Characters Discussed

(Great Characters in Literature)

Fools Crow

Fools Crow (earlier called White Man’s Dog), a Pikuni Blackfeet youth. He is considered to be unlucky because in eighteen winters he has captured no horses and has no wives. His first vision quest has failed. With the aid of the healer Mik-api, Fools Crow acquires courage and strength, distinguishing himself in the horse-raiding party and later the war party against the Crows. In his coming of age, Fools Crow evolves from an uncertain young man to a generous, brave, and selfless hero. He becomes a hunter, warrior, healer, and leader of the Pikunis. Ultimately, he is chosen to foresee and to witness the near destruction of his tribe.


Rides-at-the-door, Fools Crow’s father, a wise man and adviser to the chief of the Lone Eaters. Years ago, he took as wife the mother of Fools Crow and her younger sister. When he takes a young third wife out of kindness to her father, it is an unfortunate choice, because she is treated like a servant by the older wives and like a daughter by Rides-at-the-door. After his son Running Fisher is found with the young wife, Rides-at-the-door blames himself for failing them both. Because he is a just man, he does not punish her according to custom but releases her from the marriage, gives her four horses, and sends her back to her father. He is pained that Running Fisher has not become a man like Fools Crow. Rides-at-the-door is a quiet, thoughtful model of...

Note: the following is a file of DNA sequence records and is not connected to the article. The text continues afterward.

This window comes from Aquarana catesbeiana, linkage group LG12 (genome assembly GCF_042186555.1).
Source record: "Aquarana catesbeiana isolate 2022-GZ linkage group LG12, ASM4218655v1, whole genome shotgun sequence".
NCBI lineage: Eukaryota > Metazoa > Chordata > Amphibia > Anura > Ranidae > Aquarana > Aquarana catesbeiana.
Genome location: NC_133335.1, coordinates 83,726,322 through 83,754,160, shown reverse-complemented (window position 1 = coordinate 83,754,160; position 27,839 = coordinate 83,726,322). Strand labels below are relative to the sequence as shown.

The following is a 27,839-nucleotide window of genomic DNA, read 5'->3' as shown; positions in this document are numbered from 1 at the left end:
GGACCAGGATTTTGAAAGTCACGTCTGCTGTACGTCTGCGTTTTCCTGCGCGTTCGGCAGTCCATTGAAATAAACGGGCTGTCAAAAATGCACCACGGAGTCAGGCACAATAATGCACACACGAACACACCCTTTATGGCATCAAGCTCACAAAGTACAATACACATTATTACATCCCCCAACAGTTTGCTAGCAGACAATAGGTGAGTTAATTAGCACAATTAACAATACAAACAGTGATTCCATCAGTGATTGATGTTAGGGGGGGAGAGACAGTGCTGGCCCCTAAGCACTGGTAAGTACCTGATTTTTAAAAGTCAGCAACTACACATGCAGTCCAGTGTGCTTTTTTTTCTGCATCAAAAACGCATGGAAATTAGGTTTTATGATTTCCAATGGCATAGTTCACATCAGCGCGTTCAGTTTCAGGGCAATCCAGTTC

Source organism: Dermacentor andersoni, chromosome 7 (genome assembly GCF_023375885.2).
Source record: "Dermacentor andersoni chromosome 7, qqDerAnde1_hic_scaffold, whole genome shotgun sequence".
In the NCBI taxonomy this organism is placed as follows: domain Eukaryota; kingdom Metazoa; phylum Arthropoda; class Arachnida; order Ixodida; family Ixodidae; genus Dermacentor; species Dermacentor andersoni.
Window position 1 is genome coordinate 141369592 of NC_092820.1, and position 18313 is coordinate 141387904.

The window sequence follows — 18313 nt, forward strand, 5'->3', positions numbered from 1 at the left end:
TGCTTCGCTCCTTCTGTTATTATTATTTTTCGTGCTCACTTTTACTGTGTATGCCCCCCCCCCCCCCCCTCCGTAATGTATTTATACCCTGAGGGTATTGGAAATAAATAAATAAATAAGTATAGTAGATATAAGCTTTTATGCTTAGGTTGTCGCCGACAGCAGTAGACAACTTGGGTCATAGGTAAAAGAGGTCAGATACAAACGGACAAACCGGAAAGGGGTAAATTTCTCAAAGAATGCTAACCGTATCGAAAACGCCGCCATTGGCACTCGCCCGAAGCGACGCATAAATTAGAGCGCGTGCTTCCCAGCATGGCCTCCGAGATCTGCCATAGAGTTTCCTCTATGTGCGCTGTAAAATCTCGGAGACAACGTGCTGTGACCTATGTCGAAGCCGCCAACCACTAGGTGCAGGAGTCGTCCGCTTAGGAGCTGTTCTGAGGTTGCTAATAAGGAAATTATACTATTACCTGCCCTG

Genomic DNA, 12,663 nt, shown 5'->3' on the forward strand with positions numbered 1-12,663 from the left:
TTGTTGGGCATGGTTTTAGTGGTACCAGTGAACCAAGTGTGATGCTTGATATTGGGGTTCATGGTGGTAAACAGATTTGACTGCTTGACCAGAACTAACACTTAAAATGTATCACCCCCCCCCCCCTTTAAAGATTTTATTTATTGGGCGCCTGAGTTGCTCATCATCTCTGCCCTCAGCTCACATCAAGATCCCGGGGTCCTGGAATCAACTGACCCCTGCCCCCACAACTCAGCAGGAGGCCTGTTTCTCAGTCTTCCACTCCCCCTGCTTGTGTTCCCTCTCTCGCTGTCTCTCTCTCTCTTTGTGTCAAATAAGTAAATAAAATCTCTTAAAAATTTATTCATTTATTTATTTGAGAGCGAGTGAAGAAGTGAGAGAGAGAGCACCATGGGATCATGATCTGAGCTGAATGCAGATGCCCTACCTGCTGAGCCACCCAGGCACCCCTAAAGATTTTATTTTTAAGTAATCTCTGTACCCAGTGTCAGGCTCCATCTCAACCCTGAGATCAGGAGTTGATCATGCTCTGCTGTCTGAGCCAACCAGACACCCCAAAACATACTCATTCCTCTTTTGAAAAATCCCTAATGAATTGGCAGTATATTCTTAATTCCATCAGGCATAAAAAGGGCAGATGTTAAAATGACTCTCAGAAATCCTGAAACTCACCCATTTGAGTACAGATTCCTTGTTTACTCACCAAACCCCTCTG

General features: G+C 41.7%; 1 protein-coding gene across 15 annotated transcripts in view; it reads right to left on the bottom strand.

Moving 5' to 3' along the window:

(The entire section is 596 words.)